A little bit goes a long way. I entered that quotation - in quotations - as a Google Internet search the other day and got a funny answer as the No. 1 result - blog.smartypig.com, which represents a group that encourages people to save money instead of spending beyond their means.
Now I wish national sports pundits would take that advice to heart when they make predictions about upcoming big sporting events.
I'm sure at the prodding of their bosses at places like ESPN, every "expert" analyst has to tell us why Oklahoma City or Miami will win the NBA finals, or the reason that Tiger Woods, Phil Mickelson or Rory McElroy will win the U.S. Open.
Or a couple hundred dozen other predictions in the course of a year.
Sure, sometimes it's fun to watch these guys - I've noticed that it's almost never the women making these outlandish predictions - squirm as their pick starts going down the drain in the third game of a series or the second day of a golf tournament.
But if I bother to take the time to watch these shows, I'm doing it because I want information, the latest news, maybe an interesting tidbit only the insiders know.
A prediction would be fine once in awhile when somebody is really sure about something. Instead, every prediction comes with evidence that only supports it instead of true analysis of the situation.
I'm blaming the "prediction-aholics" for annoying me into male-pattern baldness. I'm sure if I think about it for a few minutes, I can come up with some convincing arguments that might sway you.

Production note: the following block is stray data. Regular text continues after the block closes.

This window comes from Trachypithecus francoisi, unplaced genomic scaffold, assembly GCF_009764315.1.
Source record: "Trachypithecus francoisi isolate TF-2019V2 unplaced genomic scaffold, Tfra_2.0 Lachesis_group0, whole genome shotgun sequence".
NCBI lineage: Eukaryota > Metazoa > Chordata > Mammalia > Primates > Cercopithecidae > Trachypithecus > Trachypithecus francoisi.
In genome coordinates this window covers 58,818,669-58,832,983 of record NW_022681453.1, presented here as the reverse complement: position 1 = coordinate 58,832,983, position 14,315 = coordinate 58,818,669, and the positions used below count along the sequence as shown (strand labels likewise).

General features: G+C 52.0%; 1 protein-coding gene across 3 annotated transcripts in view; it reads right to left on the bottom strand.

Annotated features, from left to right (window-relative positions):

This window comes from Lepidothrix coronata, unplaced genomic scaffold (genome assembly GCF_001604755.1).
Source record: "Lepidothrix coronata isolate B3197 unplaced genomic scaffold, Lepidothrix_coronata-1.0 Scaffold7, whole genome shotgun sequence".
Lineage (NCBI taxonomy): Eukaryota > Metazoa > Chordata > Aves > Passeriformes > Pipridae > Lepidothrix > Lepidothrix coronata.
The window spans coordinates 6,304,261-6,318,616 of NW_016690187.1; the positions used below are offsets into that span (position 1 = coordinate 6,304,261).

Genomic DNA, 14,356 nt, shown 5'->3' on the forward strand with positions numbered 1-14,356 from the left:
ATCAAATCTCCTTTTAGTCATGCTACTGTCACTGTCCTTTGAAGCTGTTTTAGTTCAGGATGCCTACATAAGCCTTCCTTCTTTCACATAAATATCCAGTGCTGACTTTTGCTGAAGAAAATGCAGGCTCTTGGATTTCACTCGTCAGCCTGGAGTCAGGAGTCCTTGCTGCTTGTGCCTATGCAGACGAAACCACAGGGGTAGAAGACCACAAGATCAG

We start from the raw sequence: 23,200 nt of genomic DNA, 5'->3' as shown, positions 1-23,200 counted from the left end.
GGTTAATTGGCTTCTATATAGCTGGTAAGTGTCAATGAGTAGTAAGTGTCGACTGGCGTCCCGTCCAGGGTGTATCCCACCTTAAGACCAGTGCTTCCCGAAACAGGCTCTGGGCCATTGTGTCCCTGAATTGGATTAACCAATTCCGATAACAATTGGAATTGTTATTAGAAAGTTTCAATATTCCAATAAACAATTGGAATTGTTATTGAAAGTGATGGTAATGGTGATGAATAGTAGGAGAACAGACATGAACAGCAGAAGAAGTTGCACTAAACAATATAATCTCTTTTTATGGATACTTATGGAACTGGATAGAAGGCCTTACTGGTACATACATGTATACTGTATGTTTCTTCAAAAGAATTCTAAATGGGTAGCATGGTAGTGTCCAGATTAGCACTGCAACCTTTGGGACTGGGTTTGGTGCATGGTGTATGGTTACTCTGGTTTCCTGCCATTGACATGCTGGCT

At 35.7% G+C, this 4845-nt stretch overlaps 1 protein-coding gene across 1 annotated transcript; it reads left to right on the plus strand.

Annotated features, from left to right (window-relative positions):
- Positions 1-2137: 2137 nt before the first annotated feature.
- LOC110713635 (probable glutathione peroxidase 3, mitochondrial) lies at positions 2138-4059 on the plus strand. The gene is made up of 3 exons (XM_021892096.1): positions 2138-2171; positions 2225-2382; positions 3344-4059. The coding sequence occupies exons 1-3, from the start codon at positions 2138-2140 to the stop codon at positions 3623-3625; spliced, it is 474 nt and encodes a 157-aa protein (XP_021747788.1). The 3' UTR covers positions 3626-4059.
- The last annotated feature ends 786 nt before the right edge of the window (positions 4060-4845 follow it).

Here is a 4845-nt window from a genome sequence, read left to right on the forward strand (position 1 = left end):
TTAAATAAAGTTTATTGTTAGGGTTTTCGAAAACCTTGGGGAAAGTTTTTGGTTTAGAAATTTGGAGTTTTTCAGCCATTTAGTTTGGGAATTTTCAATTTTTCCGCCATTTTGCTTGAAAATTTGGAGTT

Still, that doesn't make it true.
If you guys could really convince me that one team is a lock, then I wouldn't watch the darn event. As I've said once or twice here before, if I wanted to watch a coronation, I'd wait to see who the new king of England will be.
Don't tell me the Thunder have too many weapons for the Heat to handle, tell me which weapons will be the most important and what Miami will have to do in order to overcome that.
I'm sorry I can't give you a better detailed example of this prediction business, but lately, every time I hear the newest one-sided argument, I immediately turn the channel or start up one of my many VCR tapes of something else.
As I was thinking about this, it reminds of watching a political debate. I hate it when the only guests they bring on to talk about a complex subject are the extremists for each side of the argument. All you hear is dogma and criticism of the other side.
I'll turn that off in a heartbeat in favor of someone at least trying to be neutral who offers both sides of the argument and explains what the toughest sticking points are and what the solutions could be.
With the exception of stories like the Penn State child molestation case, sports is a whole lot more lighthearted, so a little chest thumping is certainly OK.
Just remember my initial point - a little bit goes a long way.
Just ask the hair that's fighting a losing battle to stay on top of my head.
Steve Brownlee can be reached at 906-228-2500, ext. 246. His email address is firstname.lastname@example.org.